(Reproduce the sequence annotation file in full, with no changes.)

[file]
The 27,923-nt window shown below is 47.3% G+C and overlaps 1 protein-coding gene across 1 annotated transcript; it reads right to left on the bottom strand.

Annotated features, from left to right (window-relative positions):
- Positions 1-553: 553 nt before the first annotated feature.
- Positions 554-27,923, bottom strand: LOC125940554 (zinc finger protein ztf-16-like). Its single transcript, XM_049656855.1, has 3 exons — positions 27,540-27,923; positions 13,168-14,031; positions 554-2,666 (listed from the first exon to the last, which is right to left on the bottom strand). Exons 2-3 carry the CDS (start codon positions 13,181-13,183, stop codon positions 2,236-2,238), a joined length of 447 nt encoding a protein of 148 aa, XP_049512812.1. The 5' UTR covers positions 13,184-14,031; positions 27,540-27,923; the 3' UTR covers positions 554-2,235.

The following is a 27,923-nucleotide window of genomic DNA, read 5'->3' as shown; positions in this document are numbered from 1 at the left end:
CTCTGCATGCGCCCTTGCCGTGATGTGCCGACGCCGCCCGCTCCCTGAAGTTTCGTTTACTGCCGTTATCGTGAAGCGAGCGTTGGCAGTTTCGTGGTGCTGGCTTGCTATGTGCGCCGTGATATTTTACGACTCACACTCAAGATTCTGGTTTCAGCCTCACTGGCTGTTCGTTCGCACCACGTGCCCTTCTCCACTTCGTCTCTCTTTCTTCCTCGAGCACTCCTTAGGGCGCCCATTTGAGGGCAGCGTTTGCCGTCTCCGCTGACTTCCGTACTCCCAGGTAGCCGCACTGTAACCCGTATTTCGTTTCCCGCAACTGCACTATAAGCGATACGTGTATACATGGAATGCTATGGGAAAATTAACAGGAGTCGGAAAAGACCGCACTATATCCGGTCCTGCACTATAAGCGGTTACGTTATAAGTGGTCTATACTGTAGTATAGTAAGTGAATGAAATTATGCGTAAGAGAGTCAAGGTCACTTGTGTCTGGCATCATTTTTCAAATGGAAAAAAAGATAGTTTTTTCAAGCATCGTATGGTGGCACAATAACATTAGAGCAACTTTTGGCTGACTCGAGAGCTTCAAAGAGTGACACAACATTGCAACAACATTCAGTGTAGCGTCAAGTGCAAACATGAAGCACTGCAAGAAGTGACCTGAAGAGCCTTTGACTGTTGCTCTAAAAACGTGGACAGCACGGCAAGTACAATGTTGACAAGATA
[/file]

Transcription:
The 27,923-nt window shown below is 47.3% G+C and overlaps 1 protein-coding gene across 1 annotated transcript; it reads right to left on the bottom strand.

Annotated features, from left to right (window-relative positions):
- Positions 1-553: 553 nt before the first annotated feature.
- Positions 554-27,923, bottom strand: LOC125940554 (zinc finger protein ztf-16-like). Its single transcript, XM_049656855.1, has 3 exons — positions 27,540-27,923; positions 13,168-14,031; positions 554-2,666 (listed from the first exon to the last, which is right to left on the bottom strand). Exons 2-3 carry the CDS (start codon positions 13,181-13,183, stop codon positions 2,236-2,238), a joined length of 447 nt encoding a protein of 148 aa, XP_049512812.1. The 5' UTR covers positions 13,184-14,031; positions 27,540-27,923; the 3' UTR covers positions 554-2,235.

The following is a 27,923-nucleotide window of genomic DNA, read 5'->3' as shown; positions in this document are numbered from 1 at the left end:
CTCTGCATGCGCCCTTGCCGTGATGTGCCGACGCCGCCCGCTCCCTGAAGTTTCGTTTACTGCCGTTATCGTGAAGCGAGCGTTGGCAGTTTCGTGGTGCTGGCTTGCTATGTGCGCCGTGATATTTTACGACTCACACTCAAGATTCTGGTTTCAGCCTCACTGGCTGTTCGTTCGCACCACGTGCCCTTCTCCACTTCGTCTCTCTTTCTTCCTCGAGCACTCCTTAGGGCGCCCATTTGAGGGCAGCGTTTGCCGTCTCCGCTGACTTCCGTACTCCCAGGTAGCCGCACTGTAACCCGTATTTCGTTTCCCGCAACTGCACTATAAGCGATACGTGTATACATGGAATGCTATGGGAAAATTAACAGGAGTCGGAAAAGACCGCACTATATCCGGTCCTGCACTATAAGCGGTTACGTTATAAGTGGTCTATACTGTAGTATAGTAAGTGAATGAAATTATGCGTAAGAGAGTCAAGGTCACTTGTGTCTGGCATCATTTTTCAAATGGAAAAAAAGATAGTTTTTTCAAGCATCGTATGGTGGCACAATAACATTAGAGCAACTTTTGGCTGACTCGAGAGCTTCAAAGAGTGACACAACATTGCAACAACATTCAGTGTAGCGTCAAGTGCAAACATGAAGCACTGCAAGAAGTGACCTGAAGAGCCTTTGACTGTTGCTCTAAAAACGTGGACAGCACGGCAAGTACAATGTTGACAAGATA